Find a way to fund this? How about doing this with young people instead? how do we do this? what do we need to do to react to this policy? How might the organisation change to attract donors? or young people? Whats different now and where are the young people?
Familiar. Yup. Thought so.
Change. We all need to do it at times, react to new events and situations.
To develop is to grow isnt it? To think ahead of the game? to find a way of being innovative?
Innovation and Change – the new future of youthwork, and youth Ministry – see the title of the National youth ministry weekend.
But isnt it just hard work. to keep thinking, innovating and producing. Especially for a manager, though actually for everyone.
Maybe thats the dilemna of being a strategic thinker, combined with worrying too much, and someone that wants to do good ethical youthwork practice.
2011 – what might that year mean to you?
For me, it was the last time i was involved in a youthwork organisation, structure and practice that at the time didnt need to change. That was the heyday of Sidewalk, at least when I was there. New partnerships created, money in the bank, students employed, young people on the streets, links with churches.
Since then, and for every year since, almost every month since, The pressure of strategic change has been part of my daily, monthly youthwork existence. Whether trying to force it from a practitioner point of view (and fail), whether being unable to realise it or challenge management to see it, and be relatively unsupported in this. Or now being a centre director and having to continually strategically think, innovate and make plans to ensure the ongoing work of an organisation that sits in the gaps, doing community based youthwork, in schools and centres and detached, with a Faith perspective, with an evangelical identity of YFC, and keep people employed and great, long term professionally qualified youthworkers in employment. Its somewhat of a navigational headache, where change and challenge are inevitable, and a continuing reality.
Sometimes its not that the change that is the tiring, its developing ideas and then not having resources to see them through, or even countering them with doubt of whether they’ll work, or ethically thinking that the idea might be good for funding, but would it actually work with young people, or staff, or be what the organisation is meant to be about. And if it is just for funding – what is going on there..?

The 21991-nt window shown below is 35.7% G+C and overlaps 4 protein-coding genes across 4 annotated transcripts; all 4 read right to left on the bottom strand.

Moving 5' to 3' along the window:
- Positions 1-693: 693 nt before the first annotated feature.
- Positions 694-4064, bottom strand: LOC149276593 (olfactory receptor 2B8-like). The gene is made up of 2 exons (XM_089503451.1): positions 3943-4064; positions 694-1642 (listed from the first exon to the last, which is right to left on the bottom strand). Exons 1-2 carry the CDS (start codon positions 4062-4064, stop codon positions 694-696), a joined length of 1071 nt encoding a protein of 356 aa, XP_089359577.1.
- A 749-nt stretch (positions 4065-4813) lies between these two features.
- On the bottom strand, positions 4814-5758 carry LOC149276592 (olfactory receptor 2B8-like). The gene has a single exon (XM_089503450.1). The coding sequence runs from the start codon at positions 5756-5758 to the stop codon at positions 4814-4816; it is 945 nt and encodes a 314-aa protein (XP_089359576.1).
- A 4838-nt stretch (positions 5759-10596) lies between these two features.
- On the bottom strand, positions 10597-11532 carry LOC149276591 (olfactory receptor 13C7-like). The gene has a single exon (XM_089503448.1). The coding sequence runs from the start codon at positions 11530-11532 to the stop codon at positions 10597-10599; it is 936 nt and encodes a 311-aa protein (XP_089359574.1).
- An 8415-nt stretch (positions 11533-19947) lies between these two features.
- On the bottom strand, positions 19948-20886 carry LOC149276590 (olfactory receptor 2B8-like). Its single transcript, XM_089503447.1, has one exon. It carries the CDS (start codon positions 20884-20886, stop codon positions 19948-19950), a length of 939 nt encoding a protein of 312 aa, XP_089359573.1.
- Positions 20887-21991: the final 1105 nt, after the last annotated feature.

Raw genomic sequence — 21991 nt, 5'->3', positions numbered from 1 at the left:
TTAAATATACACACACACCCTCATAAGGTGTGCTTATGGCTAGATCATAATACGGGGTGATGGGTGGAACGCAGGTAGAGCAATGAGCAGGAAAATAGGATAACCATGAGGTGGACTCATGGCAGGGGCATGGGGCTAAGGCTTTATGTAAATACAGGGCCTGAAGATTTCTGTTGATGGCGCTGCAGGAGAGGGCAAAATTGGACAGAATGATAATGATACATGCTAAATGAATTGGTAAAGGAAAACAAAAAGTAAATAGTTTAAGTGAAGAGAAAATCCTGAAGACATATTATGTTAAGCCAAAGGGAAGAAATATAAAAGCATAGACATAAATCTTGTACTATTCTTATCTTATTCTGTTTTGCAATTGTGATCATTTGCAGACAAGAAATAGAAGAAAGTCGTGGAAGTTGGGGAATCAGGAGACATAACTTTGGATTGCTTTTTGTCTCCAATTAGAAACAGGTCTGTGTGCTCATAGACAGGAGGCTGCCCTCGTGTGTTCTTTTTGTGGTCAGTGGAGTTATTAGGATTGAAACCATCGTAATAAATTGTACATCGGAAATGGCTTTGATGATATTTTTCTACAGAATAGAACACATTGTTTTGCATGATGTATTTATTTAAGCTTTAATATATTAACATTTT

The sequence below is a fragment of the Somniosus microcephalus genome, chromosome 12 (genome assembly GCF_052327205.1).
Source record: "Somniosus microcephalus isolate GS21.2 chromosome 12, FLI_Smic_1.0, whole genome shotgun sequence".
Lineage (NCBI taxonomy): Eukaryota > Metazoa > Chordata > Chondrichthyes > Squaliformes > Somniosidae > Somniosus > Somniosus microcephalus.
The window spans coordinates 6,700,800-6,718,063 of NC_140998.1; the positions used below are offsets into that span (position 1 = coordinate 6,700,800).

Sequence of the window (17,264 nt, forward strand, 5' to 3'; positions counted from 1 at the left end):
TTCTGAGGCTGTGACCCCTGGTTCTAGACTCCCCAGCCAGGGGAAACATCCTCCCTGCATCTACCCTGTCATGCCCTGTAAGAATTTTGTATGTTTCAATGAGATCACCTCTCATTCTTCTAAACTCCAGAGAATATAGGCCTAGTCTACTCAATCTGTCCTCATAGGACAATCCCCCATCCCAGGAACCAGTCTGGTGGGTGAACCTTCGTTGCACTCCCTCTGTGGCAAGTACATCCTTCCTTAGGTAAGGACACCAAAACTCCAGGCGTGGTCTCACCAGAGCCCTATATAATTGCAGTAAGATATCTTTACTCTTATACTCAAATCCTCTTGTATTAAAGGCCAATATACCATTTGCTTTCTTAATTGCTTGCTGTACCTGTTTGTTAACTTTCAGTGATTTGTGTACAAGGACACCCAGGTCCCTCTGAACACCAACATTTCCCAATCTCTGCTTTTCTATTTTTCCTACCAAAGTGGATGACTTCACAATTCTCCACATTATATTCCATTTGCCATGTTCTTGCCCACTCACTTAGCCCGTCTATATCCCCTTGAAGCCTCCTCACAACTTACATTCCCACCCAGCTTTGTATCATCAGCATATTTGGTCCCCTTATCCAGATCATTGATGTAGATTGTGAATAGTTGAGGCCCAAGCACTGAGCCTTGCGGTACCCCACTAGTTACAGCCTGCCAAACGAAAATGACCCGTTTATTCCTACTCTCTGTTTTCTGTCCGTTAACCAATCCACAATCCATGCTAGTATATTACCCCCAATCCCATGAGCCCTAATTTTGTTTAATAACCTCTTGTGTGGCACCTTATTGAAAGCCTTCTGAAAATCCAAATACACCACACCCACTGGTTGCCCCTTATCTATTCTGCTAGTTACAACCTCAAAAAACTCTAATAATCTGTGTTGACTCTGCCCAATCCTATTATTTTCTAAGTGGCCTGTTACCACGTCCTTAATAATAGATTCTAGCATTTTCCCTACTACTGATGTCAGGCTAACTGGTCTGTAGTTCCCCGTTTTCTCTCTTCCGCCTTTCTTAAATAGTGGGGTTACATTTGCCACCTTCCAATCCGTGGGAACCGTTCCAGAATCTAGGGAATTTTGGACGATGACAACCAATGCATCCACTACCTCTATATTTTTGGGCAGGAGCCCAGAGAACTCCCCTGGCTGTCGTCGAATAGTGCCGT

The pressure to innovate, is a statement that change is inevitable. Yet – does change and innovation benefit young people?
This was a free resource from the recent IDYW conference last year. What was surprising was that youthworkers in Christian faith based sector, such as FYT, and others especially in Scotland ie Hot Chocolate project, have had to innovate given the gaps in the margins and between parameters of funding that they have had to move into. Innovative ideas are all around the country, and those who possibly haven’t had statutory funding for longer have trailblazed the innovation.
The Paradox might be that whilst the organisation, and us as practitioners might need to innovate, and adapt to external pressures – notably government policy, to keep organisations going, The result is that young people do not benefit from long term sustained, regular work, that we all know is where the greater benefits lie. Especially in ‘innovative’ work like mentoring, or detached or issue based – community work.
But on a personal reflection, maybe I am better at developing and working out the strategy, than managing the change that the strategy might have to entail, I find it far easier to strategise for others (maybe we all do). Or even, making and developing strategies for aspects of work, but actually fulfilling them is almost an impossibility – given the unpredictable and reactionary nature of people based work.
Its felt like its been a long time since anything stood still.